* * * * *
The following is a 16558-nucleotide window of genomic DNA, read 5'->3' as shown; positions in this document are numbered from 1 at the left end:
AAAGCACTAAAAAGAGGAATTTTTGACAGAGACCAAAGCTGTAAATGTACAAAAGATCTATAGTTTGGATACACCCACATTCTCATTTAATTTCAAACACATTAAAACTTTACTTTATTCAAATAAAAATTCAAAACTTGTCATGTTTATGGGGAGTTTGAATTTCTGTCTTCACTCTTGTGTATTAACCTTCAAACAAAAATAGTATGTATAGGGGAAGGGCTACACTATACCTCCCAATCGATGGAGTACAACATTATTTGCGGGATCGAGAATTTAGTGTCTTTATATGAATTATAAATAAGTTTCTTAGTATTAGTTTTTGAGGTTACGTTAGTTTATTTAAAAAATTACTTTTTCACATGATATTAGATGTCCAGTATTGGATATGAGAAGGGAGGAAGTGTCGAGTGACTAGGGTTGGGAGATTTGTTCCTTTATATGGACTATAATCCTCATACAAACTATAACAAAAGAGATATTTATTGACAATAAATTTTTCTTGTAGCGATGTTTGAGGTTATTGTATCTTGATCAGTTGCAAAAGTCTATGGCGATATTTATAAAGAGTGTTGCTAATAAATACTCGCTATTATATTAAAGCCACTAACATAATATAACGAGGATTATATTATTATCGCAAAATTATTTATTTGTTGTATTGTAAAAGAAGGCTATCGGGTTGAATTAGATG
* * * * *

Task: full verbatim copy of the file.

The following is a 16558-nucleotide window of genomic DNA, read 5'->3' as shown; positions in this document are numbered from 1 at the left end:
AAAGCACTAAAAAGAGGAATTTTTGACAGAGACCAAAGCTGTAAATGTACAAAAGATCTATAGTTTGGATACACCCACATTCTCATTTAATTTCAAACACATTAAAACTTTACTTTATTCAAATAAAAATTCAAAACTTGTCATGTTTATGGGGAGTTTGAATTTCTGTCTTCACTCTTGTGTATTAACCTTCAAACAAAAATAGTATGTATAGGGGAAGGGCTACACTATACCTCCCAATCGATGGAGTACAACATTATTTGCGGGATCGAGAATTTAGTGTCTTTATATGAATTATAAATAAGTTTCTTAGTATTAGTTTTTGAGGTTACGTTAGTTTATTTAAAAAATTACTTTTTCACATGATATTAGATGTCCAGTATTGGATATGAGAAGGGAGGAAGTGTCGAGTGACTAGGGTTGGGAGATTTGTTCCTTTATATGGACTATAATCCTCATACAAACTATAACAAAAGAGATATTTATTGACAATAAATTTTTCTTGTAGCGATGTTTGAGGTTATTGTATCTTGATCAGTTGCAAAAGTCTATGGCGATATTTATAAAGAGTGTTGCTAATAAATACTCGCTATTATATTAAAGCCACTAACATAATATAACGAGGATTATATTATTATCGCAAAATTATTTATTTGTTGTATTGTAAAAGAAGGCTATCGGGTTGAATTAGATG